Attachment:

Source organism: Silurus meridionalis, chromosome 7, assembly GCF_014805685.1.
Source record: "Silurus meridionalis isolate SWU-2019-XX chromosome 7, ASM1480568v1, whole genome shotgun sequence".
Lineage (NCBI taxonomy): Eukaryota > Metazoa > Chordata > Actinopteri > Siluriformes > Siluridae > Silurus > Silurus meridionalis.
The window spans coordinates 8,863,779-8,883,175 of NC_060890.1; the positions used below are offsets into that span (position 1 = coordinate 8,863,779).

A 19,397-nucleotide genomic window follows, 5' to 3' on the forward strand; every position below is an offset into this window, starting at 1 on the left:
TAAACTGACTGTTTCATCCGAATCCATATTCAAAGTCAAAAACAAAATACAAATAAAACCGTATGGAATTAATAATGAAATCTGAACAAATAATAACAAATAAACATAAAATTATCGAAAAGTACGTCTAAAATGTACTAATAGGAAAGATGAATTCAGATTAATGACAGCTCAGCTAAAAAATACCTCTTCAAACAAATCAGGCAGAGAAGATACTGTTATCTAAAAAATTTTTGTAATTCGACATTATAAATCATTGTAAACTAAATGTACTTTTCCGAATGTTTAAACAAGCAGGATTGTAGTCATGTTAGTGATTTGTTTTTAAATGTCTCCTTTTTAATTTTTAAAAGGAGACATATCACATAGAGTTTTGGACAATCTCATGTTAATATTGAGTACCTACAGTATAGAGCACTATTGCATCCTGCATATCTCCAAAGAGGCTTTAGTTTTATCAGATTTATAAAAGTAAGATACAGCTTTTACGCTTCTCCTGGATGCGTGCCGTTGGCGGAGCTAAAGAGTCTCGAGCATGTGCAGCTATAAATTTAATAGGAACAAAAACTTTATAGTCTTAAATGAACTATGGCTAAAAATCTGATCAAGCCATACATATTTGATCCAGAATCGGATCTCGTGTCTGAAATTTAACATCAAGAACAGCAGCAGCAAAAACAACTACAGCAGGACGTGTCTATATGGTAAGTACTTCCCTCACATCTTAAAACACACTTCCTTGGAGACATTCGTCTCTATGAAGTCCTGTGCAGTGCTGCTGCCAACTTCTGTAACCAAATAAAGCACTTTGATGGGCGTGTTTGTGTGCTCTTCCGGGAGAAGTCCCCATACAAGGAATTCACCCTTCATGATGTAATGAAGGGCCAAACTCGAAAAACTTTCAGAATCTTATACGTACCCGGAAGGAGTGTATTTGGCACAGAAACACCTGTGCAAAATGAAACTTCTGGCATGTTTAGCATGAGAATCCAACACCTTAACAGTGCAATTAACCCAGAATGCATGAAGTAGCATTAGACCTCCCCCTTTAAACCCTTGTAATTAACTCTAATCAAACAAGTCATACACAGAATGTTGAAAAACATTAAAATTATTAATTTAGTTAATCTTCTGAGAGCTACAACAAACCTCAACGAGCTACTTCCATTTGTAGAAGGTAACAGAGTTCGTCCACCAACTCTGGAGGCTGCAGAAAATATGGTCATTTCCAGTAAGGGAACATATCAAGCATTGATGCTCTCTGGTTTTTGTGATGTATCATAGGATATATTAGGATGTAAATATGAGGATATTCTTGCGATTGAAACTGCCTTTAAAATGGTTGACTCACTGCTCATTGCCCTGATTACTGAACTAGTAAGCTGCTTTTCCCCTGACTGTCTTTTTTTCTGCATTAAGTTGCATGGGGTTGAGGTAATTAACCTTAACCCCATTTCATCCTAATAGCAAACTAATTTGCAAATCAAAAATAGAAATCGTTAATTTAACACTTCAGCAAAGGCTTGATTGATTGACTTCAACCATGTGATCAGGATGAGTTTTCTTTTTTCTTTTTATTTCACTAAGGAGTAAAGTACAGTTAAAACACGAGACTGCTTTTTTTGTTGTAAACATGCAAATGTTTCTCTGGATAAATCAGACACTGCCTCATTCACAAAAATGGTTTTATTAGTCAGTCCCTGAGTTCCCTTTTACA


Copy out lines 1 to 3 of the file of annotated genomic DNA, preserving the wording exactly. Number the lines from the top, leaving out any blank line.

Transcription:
Source organism: Silurus meridionalis, chromosome 7, assembly GCF_014805685.1.
Source record: "Silurus meridionalis isolate SWU-2019-XX chromosome 7, ASM1480568v1, whole genome shotgun sequence".
Lineage (NCBI taxonomy): Eukaryota > Metazoa > Chordata > Actinopteri > Siluriformes > Siluridae > Silurus > Silurus meridionalis.